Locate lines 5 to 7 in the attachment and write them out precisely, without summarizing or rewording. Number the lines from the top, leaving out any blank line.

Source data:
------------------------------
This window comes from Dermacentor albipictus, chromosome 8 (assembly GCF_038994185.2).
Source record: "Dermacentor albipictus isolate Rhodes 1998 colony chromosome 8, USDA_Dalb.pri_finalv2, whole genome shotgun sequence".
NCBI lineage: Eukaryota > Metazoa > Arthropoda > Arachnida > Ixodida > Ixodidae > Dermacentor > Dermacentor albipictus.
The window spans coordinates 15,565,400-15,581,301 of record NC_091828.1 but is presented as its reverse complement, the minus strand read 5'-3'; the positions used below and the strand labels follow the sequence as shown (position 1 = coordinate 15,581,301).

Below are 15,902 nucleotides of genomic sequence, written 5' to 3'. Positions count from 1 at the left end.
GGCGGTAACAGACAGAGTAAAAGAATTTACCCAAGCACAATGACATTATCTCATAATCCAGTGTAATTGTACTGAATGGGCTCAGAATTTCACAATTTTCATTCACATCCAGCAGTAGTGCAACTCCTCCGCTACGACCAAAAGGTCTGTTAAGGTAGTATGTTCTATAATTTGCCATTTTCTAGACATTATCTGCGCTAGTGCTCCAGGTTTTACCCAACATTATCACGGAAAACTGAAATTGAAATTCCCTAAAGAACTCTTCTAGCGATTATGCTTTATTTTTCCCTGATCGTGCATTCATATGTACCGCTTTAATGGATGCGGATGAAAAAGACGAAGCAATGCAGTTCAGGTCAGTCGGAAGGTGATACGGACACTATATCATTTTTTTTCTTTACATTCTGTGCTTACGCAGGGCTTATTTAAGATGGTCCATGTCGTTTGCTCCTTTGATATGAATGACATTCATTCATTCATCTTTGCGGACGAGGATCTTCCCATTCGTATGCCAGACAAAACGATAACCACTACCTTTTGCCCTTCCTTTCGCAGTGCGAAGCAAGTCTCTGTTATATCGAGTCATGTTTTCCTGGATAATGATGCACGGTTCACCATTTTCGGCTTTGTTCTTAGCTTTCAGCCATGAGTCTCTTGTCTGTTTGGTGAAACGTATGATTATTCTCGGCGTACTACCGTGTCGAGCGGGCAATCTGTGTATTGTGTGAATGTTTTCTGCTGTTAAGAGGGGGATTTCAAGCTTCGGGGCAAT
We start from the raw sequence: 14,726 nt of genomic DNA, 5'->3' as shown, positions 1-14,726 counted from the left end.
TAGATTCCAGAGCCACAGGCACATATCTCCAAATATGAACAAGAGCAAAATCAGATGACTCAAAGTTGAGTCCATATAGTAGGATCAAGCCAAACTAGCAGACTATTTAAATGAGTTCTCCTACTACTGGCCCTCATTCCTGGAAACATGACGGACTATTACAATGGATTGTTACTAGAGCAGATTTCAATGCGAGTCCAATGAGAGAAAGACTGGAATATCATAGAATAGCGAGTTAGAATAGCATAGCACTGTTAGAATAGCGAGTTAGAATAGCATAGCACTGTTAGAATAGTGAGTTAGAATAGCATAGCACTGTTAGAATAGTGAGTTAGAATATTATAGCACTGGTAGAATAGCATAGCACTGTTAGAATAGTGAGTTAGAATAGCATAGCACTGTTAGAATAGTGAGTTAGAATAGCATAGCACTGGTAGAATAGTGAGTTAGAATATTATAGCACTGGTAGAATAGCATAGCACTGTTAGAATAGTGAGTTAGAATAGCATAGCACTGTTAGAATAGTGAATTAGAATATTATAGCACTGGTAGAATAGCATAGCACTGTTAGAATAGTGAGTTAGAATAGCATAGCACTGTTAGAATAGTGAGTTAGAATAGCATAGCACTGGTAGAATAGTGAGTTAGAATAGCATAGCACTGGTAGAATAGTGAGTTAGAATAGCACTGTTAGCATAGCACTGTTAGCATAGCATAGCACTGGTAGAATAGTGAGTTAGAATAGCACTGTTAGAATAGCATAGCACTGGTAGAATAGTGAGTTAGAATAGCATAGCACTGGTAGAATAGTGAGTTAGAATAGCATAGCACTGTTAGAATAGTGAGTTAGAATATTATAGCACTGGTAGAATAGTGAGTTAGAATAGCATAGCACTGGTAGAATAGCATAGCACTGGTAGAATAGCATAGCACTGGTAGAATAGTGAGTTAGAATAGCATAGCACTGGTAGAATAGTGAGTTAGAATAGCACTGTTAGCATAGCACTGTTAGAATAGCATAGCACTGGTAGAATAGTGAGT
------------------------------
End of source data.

Below are 15,902 nucleotides of genomic sequence, written 5' to 3'. Positions count from 1 at the left end.
GGCGGTAACAGACAGAGTAAAAGAATTTACCCAAGCACAATGACATTATCTCATAATCCAGTGTAATTGTACTGAATGGGCTCAGAATTTCACAATTTTCATTCACATCCAGCAGTAGTGCAACTCCTCCGCTACGACCAAAAGGTCTGTTAAGGTAGTATGTTCTATAATTTGCCATTTTCTAGACATTATCTGCGCTAGTGCTCCAGGTTTTACCCAACATTATCACGGAAAACTGAAATTGAAATTCCCTAAAGAACTCTTCTAGCGATTATGCTTTATTTTTCCCTGATCGTGCATTCATATGTACCGCTTTAATGGATGCGGATGAAAAAGACGAAGCAATGCAGTTCAGGTCAGTCGGAAGGTGATACGGACACTATATCATTTTTTTTCTTTACATTCTGTGCTTACGCAGGGCTTATTTAAGATGGTCCATGTCGTTTGCTCCTTTGATATGAATGACATTCATTCATTCATCTTTGCGGACGAGGATCTTCCCATTCGTATGCCAGACAAAACGATAACCACTACCTTTTGCCCTTCCTTTCGCAGTGCGAAGCAAGTCTCTGTTATATCGAGTCATGTTTTCCTGGATAATGATGCACGGTTCACCATTTTCGGCTTTGTTCTTAGCTTTCAGCCATGAGTCTCTTGTCTGTTTGGTGAAACGTATGATTATTCTCGGCGTACTACCGTGTCGAGCGGGCAATCTGTGTATTGTGTGAATGTTTTCTGCTGTTAAGAGGGGGATTTCAAGCTTCGGGGCAAT
We start from the raw sequence: 14,726 nt of genomic DNA, 5'->3' as shown, positions 1-14,726 counted from the left end.